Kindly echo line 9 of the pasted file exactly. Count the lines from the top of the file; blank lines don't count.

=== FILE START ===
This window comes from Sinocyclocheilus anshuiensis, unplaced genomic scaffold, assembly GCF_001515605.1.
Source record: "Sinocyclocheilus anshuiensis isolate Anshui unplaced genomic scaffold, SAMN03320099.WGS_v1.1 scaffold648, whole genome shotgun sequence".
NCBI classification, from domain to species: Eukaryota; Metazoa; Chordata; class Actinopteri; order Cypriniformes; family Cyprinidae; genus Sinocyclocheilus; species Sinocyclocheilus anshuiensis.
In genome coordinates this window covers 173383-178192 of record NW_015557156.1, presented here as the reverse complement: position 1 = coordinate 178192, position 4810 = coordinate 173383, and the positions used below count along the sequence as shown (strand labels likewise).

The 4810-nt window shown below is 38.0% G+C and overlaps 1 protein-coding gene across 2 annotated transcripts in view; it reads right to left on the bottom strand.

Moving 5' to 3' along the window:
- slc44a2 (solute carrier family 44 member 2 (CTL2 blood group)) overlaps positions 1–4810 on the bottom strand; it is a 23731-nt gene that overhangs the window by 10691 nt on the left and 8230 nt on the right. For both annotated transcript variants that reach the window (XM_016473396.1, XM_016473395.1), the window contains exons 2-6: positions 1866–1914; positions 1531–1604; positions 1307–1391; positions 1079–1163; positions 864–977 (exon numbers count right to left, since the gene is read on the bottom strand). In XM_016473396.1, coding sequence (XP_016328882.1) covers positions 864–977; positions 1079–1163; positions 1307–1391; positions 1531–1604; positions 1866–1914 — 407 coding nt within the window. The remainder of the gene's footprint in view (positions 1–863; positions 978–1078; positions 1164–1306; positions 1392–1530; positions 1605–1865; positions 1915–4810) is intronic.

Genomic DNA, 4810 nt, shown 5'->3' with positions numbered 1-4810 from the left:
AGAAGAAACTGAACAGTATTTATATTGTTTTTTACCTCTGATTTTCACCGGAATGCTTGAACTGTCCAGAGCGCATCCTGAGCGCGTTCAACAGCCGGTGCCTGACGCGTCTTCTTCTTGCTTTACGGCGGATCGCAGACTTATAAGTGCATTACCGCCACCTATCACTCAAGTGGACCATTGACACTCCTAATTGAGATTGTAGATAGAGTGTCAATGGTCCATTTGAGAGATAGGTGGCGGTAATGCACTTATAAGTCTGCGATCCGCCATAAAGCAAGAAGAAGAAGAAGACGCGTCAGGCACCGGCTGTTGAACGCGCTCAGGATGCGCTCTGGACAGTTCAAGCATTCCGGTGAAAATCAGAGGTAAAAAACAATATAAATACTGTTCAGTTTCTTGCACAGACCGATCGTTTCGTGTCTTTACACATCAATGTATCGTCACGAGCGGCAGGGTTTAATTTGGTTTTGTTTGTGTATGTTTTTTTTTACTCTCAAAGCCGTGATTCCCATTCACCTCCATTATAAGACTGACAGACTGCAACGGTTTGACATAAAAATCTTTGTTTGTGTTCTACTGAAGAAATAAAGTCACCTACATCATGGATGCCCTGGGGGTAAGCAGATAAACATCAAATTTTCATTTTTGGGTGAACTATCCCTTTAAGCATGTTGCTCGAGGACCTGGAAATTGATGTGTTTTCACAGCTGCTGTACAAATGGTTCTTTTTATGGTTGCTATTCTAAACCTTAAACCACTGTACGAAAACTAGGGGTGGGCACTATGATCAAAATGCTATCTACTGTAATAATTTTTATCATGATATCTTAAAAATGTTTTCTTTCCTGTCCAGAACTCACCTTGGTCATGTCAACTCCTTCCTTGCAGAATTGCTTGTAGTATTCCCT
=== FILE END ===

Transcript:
AGAAGAAACTGAACAGTATTTATATTGTTTTTTACCTCTGATTTTCACCGGAATGCTTGAACTGTCCAGAGCGCATCCTGAGCGCGTTCAACAGCCGGTGCCTGACGCGTCTTCTTCTTGCTTTACGGCGGATCGCAGACTTATAAGTGCATTACCGCCACCTATCACTCAAGTGGACCATTGACACTCCTAATTGAGATTGTAGATAGAGTGTCAATGGTCCATTTGAGAGATAGGTGGCGGTAATGCACTTATAAGTCTGCGATCCGCCATAAAGCAAGAAGAAGAAGAAGACGCGTCAGGCACCGGCTGTTGAACGCGCTCAGGATGCGCTCTGGACAGTTCAAGCATTCCGGTGAAAATCAGAGGTAAAAAACAATATAAATACTGTTCAGTTTCTTGCACAGACCGATCGTTTCGTGTCTTTACACATCAATGTATCGTCACGAGCGGCAGGGTTTAATTTGGTTTTGTTTGTGTATGTTTTTTTTTACTCTCAAAGCCGTGATTCCCATTCACCTCCATTATAAGACTGACAGACTGCAACGGTTTGACATAAAAATCTTTGTTTGTGTTCTACTGAAGAAATAAAGTCACCTACATCATGGATGCCCTGGGGGTAAGCAGATAAACATCAAATTTTCATTTTTGGGTGAACTATCCCTTTAAGCATGTTGCTCGAGGACCTGGAAATTGATGTGTTTTCACAGCTGCTGTACAAATGGTTCTTTTTATGGTTGCTATTCTAAACCTTAAACCACTGTACGAAAACTAGGGGTGGGCACTATGATCAAAATGCTATCTACTGTAATAATTTTTATCATGATATCTTAAAAATGTTTTCTTTCCTGTCCAGAACTCACCTTGGTCATGTCAACTCCTTCCTTGCAGAATTGCTTGTAGTATTCCCT